MacLaughlan from Chicago IL and Southern California

Alva Elwood MacLaughlan was born in Chicago on March 24, 1894...but that wasn't his birth name. If you have Alva in your family tree and have been trying to trace the family's roots to Scotland, look toward Denmark and Schleswig-Holstein instead.

Alva was born Alfred Emil Petersen in Chicago to Hans and Catharina Petersen, both of Danish heritage from Schleswig-Holstein. Alfred was the middle child of eleven, the rest of whom kept the surname Petersen, and was named for his maternal uncle Alfred (originally Peter Edlef) Petersen of Omaha.

Alfred's transformation from Petersen to MacLaughlan (or varied other spellings of the surname) first appeared in his Cook County marriage license from 1914 where he married Marie Jatho. In 1916 at son Thomas' baptism he was listed as Alfred Petersen-McLaughlin; at right he's seen holding either baby Marie (born in 1915) or Thomas (born in 1916). Below is a photo of Thomas (left) and sister Marie.

He was Alfred Edward McLaughlin in 1917 when registering for World War I. In his second son's birth certificate he's listed as Alfred Emil McLaughlin.

In several newspaper articles from the 1920s through the 1940s he used his first two initials and the surname: A.E. MacLaughlan (apparently his preferred spelling). In the 1930 census he was (probably mistranscribed) Alba McLaughlan.

By 1935, when registering for the Social Security program, he listed Alva Elwood MacLaughlan as his name, inventing new names for his parents: Thomas MacLaughlan and Kathryn Elwood. He and his family are missing in action in the 1940 U.S. federal census (a handsome reward will be offered to anyone who can track him down). In the 1941 Chicago telephone directory he was A. Elwood MacLaughlan, yet another permutation.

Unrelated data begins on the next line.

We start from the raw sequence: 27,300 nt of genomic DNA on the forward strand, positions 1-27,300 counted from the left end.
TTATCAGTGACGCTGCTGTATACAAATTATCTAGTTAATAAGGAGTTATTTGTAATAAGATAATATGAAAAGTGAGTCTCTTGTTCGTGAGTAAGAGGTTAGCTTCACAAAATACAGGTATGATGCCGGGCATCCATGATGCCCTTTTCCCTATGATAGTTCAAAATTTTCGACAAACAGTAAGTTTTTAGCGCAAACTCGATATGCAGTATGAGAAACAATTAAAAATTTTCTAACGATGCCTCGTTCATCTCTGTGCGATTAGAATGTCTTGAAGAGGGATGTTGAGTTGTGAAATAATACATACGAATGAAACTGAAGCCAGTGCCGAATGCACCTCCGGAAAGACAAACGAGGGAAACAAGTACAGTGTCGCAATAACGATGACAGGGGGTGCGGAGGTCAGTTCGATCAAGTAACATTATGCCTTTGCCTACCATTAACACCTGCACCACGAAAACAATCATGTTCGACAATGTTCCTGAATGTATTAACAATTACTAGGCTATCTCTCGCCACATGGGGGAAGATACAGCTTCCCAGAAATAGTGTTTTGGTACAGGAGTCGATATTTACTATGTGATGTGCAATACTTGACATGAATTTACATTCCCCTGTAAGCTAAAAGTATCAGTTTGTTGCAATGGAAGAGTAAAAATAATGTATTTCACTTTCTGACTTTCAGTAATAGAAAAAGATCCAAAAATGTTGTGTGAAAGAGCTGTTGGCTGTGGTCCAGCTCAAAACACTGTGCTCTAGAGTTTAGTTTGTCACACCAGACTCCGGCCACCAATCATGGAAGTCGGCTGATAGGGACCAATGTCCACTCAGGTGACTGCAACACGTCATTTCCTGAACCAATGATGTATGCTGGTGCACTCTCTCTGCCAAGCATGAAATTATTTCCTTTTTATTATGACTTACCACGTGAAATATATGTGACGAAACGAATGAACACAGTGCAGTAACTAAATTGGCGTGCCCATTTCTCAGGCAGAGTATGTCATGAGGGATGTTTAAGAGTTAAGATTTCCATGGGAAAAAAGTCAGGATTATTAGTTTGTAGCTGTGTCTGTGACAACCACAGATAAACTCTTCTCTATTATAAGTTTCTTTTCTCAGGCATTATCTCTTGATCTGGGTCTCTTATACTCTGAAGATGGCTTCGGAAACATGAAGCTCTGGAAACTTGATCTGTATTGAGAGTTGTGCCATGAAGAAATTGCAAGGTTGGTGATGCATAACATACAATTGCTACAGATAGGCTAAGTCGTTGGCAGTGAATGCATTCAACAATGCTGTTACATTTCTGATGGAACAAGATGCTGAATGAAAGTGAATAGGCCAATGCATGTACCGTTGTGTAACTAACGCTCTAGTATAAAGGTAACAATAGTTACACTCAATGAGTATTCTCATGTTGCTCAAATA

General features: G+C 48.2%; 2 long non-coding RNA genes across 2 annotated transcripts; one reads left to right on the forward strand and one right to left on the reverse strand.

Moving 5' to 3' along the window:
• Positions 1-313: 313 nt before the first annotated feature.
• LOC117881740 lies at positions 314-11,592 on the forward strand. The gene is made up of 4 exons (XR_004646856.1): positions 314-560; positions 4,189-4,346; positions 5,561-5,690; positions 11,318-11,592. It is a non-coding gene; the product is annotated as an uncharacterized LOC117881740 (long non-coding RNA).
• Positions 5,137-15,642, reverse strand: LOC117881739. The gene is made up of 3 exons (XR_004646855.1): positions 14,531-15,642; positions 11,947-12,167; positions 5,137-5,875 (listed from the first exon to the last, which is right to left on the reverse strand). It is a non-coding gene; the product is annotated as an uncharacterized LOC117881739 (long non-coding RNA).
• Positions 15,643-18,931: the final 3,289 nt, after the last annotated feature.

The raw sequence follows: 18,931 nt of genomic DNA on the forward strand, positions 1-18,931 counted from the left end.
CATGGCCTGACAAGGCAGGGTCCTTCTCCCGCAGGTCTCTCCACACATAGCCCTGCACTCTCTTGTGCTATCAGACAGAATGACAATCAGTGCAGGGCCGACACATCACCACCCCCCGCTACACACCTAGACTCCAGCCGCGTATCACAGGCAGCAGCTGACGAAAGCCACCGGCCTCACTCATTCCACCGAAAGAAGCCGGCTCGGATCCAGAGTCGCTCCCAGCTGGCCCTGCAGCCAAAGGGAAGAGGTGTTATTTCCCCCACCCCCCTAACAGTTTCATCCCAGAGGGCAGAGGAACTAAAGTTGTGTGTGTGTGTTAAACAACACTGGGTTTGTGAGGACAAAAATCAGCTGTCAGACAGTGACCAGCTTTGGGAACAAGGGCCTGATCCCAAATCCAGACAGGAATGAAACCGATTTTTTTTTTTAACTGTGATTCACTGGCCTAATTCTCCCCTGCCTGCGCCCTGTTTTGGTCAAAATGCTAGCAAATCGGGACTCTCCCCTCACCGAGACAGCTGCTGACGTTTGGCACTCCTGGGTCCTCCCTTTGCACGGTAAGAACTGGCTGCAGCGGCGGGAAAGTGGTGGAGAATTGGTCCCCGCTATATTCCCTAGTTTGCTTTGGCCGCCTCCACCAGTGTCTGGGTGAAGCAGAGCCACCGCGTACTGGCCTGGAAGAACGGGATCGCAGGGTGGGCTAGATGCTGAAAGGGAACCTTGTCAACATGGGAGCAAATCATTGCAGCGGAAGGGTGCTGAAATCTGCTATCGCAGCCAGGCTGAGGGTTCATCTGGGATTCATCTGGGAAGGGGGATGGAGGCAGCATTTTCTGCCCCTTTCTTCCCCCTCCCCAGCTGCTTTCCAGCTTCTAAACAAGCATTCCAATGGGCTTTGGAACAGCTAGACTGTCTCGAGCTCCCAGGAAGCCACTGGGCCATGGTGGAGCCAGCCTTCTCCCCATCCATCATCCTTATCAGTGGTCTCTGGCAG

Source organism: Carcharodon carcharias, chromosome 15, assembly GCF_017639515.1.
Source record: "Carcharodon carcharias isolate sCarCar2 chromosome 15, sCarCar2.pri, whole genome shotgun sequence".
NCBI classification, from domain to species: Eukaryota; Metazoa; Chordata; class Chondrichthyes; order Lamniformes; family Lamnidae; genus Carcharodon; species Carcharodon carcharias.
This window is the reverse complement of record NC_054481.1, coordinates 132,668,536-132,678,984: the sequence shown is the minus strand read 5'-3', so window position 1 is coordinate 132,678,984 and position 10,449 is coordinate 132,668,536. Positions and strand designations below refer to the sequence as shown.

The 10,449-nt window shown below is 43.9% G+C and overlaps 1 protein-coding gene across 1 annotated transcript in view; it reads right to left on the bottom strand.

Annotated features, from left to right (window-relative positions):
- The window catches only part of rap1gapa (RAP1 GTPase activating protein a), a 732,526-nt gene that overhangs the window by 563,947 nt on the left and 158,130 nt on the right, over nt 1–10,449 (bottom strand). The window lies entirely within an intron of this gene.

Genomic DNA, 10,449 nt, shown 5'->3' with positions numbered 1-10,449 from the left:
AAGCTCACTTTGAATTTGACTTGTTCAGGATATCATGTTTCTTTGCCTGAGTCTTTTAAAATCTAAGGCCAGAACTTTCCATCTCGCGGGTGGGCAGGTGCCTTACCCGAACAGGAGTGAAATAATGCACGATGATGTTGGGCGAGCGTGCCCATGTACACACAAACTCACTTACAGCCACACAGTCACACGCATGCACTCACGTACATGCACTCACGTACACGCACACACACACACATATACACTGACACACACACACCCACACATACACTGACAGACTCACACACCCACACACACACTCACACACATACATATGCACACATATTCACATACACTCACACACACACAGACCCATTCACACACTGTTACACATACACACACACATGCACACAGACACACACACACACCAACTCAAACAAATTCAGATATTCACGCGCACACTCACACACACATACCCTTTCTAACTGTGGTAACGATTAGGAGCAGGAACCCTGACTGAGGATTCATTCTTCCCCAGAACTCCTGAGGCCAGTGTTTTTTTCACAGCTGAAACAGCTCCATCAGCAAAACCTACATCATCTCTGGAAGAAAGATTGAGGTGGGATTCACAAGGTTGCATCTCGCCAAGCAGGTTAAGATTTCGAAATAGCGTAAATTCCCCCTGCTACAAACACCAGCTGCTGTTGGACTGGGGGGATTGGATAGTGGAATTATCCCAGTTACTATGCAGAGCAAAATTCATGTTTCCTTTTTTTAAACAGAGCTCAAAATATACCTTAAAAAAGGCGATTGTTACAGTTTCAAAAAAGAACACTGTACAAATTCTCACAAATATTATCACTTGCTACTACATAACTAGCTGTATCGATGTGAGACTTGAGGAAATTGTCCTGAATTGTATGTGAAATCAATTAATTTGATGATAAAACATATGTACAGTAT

In the photo below right, Alva's son Thomas, about 16, is standing next to his mother Marie Jatho MacLaughlan, while cousin Cathie Breetzke (left, age six) stands with her cousin Dolores MacLaughlan (age five), outside their home in Chicago.

Why the name change? Several stories coexist. His Petersen clan believed that Marie wanted to marry an obligingly Alfred/Alva became one. Marie's family thought the name change was from McLaughlin (Irish) to MacLaughlan (Scots) to avoid anti-Irish sentiment.

Most likely it was actually anti-German sentiment during WWI, which could affect anyone vaguely assumed to be German and might make it difficult to find employment. It was a puzzlement to his Petersen family but as his mother Catherine once put it, "Alfred just wanted to be Irish." Maybe that's the best explanation we'll find.

Alva was a bookkeeper, his wife Marie a homemaker. They had four children: Marie in 1915, Thomas 1916, Alfred/Alva Jr. 1920, and Dolores 1929, all born in Chicago. The family traveled by car and resettled in other towns as far afield as Florida and California during the 1920s while Alva pursued a variety of business opportunities, but the family always returned to Chicago.

Alva and Marie moved to California permanently in 1946 after Thomas' return from active service in the army. Thomas and daughter Dolores accompanied them. Older daughter Marie married Walter Miller in 1941 and the couple settled in Omaha. Younger son Alfred/Alva married Doris Vern Rohde and lived in Chicago, eventually relocating to Florida.

Marie Jatho MacLaughlan died in 1956 near Barstow, California, where she and Alva had lived for three weeks, managing a motor court. Alva, while working as a security guard in Whittier near Los Angeles, died in 1957 of a heart attack. His death certificate reported that his parentage was unknown. Diligent research has uncovered the missing details.